Canon Pixma PRO-1
I will write this review from my current learning perspective and will update it as I learn and get better. I am an engineer and like the challenge of figuring out new projects. I build computers as a hobby. I research online extensively and read professional as well as end user reviews.
I ordered this printer after reading the other reviews. The professional reviews were probably the real sell.... I wanted lab type quality. I like the chroma optimizer feature and the large ink tank size. I also preferred the faster speed rating than the PRO-10. I also considered the PRO-100, but then decided on this. Amazon has a good comparison page between the 3. My motivation is that I have a 6 month old daughter and want to capture pictures of her as she grows up.
Receiving the printer by UPS was exciting. The driver asked for help to carry it in and there are "2 man lift" stickers on the box!! The printer is very large and heavy, but I did not have any problem moving it around. I was unable to find a suitable table for it so I've decided to build my own table. This is not out of frustration, or necessary, I could have made it work fine. It is just another project. However, a standard printer table will not work for this printer.
Setup is very simple by my standards, but a bit more complicated than just plugging in a USB cable. There are 12 ink tanks that need to be installed as well as the print head itself. None of this is too difficult. If you can replace ink in an inkjet, you can set up this printer. The ink tanks click in place and each has a red LED that turns on when correctly in place. Everything is clearly labeled so the correct ink tank goes in the correct slot. The printer goes through a priming cycle that consumes about 25% of the ink. Given the price of ink this is a bit alarming, but it is necessary since the ink is transferred to the print head by tubing instead of resting on the printhead itself. The benefit is that a larger ink tank is possible. I have not verified, but my estimate based on reading multiple reviews is that each 8.5x11 print consumes roughly $1 in ink. Best price online is currently just over $300 with free shipping for a complete set of ink tanks. (google shopping for the best price) However, you will likely never replace all ink tanks at any given time. This printer does not have wireless, unlike the lower two models. This was a bit surprising to me, but i just hard wired it to my router without any issue. I can't airprint to it, but don't really think i want to print to this printer from my iPad. My workflow is DSLR to Photoshop to print. The software detects the printer on your network automatically so a network installation adds zero complexity to thebsetup process. From unboxing to first print is slightly less than 2 hours.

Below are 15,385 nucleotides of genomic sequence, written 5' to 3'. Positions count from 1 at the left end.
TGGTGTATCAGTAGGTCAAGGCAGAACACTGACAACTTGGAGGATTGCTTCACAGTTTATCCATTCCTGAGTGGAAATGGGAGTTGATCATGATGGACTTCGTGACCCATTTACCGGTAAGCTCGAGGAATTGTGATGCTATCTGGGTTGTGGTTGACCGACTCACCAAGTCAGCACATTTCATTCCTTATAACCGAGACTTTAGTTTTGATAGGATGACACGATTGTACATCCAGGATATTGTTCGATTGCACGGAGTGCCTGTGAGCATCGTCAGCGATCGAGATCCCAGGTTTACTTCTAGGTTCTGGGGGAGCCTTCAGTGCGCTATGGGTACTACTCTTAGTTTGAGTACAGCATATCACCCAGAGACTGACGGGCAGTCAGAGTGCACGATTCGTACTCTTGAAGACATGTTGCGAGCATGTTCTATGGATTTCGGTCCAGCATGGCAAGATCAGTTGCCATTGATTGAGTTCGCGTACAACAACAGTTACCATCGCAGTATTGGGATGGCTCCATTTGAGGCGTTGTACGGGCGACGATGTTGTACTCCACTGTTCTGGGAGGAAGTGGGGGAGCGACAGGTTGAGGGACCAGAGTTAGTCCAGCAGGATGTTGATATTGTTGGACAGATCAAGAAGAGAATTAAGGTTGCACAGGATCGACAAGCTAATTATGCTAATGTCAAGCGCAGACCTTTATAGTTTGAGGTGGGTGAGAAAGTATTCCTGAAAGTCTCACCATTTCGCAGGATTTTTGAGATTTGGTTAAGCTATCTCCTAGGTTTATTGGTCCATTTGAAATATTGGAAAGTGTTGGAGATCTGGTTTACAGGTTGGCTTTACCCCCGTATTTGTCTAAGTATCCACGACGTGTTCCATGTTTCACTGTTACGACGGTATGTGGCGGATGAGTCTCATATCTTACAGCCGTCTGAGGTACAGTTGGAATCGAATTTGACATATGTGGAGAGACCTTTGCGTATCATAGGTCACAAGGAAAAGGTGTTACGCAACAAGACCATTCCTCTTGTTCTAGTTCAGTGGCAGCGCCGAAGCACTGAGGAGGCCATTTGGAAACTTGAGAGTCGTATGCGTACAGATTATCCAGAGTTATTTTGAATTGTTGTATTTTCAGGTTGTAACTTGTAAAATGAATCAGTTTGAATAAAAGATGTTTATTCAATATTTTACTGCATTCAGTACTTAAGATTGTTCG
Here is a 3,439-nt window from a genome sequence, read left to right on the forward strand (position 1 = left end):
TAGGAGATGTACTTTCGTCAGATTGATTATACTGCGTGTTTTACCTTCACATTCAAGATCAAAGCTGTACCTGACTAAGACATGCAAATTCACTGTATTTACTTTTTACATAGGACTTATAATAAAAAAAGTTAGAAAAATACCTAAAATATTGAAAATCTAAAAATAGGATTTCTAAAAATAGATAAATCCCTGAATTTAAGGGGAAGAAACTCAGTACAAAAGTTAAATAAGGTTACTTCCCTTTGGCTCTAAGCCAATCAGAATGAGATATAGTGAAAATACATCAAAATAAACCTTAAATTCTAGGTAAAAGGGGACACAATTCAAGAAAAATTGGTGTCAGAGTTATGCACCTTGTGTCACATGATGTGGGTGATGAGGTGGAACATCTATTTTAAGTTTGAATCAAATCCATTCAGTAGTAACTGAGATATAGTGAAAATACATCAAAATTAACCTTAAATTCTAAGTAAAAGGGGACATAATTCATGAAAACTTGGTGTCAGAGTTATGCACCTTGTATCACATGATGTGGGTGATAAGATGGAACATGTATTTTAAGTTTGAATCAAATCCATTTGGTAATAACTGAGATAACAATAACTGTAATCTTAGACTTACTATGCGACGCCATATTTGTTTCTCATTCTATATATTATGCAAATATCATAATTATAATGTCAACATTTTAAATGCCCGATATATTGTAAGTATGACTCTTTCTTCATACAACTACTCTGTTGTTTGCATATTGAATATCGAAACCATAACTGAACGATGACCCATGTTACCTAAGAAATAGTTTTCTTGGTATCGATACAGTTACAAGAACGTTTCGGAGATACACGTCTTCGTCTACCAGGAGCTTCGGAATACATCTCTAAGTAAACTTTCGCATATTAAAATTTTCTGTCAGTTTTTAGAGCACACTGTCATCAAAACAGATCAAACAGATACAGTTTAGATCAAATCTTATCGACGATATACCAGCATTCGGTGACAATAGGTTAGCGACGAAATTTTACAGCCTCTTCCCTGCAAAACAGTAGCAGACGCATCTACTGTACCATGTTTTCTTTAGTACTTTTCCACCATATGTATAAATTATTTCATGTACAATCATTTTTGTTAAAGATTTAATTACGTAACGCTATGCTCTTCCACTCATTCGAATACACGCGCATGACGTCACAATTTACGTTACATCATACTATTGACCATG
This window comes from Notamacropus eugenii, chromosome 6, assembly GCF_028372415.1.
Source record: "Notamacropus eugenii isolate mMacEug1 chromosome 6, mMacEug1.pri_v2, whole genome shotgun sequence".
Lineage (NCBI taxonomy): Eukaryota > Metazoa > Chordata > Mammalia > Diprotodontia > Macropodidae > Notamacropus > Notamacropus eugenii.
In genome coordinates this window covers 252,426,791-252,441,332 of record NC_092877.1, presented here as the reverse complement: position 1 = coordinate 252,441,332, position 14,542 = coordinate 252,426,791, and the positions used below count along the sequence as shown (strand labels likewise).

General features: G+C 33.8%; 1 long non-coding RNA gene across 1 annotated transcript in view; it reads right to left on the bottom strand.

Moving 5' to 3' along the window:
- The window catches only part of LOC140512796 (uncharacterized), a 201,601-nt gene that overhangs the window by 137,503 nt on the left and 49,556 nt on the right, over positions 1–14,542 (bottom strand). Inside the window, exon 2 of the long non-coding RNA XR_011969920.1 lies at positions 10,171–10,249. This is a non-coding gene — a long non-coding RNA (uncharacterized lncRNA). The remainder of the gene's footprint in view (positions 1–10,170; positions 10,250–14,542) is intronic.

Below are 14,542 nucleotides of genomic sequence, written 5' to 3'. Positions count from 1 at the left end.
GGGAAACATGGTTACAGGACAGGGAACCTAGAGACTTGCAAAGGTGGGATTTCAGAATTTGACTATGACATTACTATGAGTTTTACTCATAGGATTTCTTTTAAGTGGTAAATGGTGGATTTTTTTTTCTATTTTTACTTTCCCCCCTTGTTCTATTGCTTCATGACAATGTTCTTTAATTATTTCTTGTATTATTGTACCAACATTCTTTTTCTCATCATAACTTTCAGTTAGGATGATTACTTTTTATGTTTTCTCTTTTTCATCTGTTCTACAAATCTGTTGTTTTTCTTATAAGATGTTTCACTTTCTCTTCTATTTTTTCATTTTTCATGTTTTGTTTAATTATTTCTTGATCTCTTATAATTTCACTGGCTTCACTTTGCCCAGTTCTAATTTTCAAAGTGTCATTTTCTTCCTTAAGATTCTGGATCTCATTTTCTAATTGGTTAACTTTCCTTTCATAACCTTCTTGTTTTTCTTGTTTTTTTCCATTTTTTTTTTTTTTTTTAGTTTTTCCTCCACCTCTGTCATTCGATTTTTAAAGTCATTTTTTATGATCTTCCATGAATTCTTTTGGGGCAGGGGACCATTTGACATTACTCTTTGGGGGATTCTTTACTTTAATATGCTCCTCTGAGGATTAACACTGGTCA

My first prints were fairly dark. This is because my monitor was set very bright and brings up a common challenge in digital photography. The monitor must match the prints. I was able to correct this by adjusting my video driver to tune down my monitor a bit and then I used a manual setting on the print driver to increase intensity and increase contrast. Intricate control over color is also possible but I have not done much of it yet.
If you buy this printer you probably have a DSLR and several lenses. I highly recommend that you add a color spectrometer to your kit. After my typical amount of research I have ordered the x-rite ColorMunki and Color Passport. This is another review, but the goal is to match camera, monitor, and printer perfectly. Therefore, no wasted prints, better prints, and an overall more satisfying experience. I have produced some great images without this, but am looking forward to the spectrometer.
So, that's all for now... Hopefully it was helpful.
I recently purchased a Canon PIXMA Pro9000 Mark II Inkjet Photo Printer to help me with a project I was working on. I just wanted to be able to print decent looking images on larger sheets of paper. I was then offered this printer, the Canon PIXMA PRO-1 Professional Inkjet Printer, to review and I thought it would be great to compare them side by side. However, this was not to be as the Pro9000 has caused me nothing but problems and will only print out from the CMY cartridges. I've spent hours on it and since I have the Pro-1 to use instead anyway I decided to give up and compare it with my Epson WorkForce 635 instead.
My WorkForce is a fairly standard all-in-one printer which I like because it connects wirelessly to my network. I mostly use it to print out maps from Google or other things from online like vouchers or tickets. I have used it to print out photos and it does okay but I've had trouble adjusting the colors for very vibrant shots. I wanted to send my mom a print copy of a photo I'd taken that she liked and I couldn't get anything to print out that was frame-worthy, but some stuff with "softer" colors looked pretty decent.
Setting up the Pro-1 took quite a long time. A few hours, actually. I had a little trouble with the driver installation and ended up a few weeks later uninstalling everything and redoing it, and that seemed to fix my trouble with the computer and printer "talking" to each other. This printer does give you the option to hook it up to your network but only by using a cable. I really don't have any place to put a 60 pound printer near my router, so unfortunately that won't work for me. If I can think of a way to reorganize so it WILL work, you can be sure I will do it. It's no fun to only be using it with one computer. One thing I ended up doing was going in to the settings and turning off the "auto power off". Out of the box it's set to power off after 15 minutes and once it's off it takes quite a while for it to get going again.